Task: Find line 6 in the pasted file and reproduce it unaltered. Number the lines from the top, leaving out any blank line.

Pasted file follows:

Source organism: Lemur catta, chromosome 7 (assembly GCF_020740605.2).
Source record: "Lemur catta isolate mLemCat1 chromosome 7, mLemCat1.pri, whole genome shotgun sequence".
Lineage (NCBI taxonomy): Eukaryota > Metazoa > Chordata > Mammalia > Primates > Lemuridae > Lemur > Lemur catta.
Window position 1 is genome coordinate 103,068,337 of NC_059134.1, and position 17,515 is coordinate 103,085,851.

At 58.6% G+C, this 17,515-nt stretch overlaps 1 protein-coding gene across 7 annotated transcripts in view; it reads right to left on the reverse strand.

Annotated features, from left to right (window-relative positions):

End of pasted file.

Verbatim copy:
Annotated features, from left to right (window-relative positions):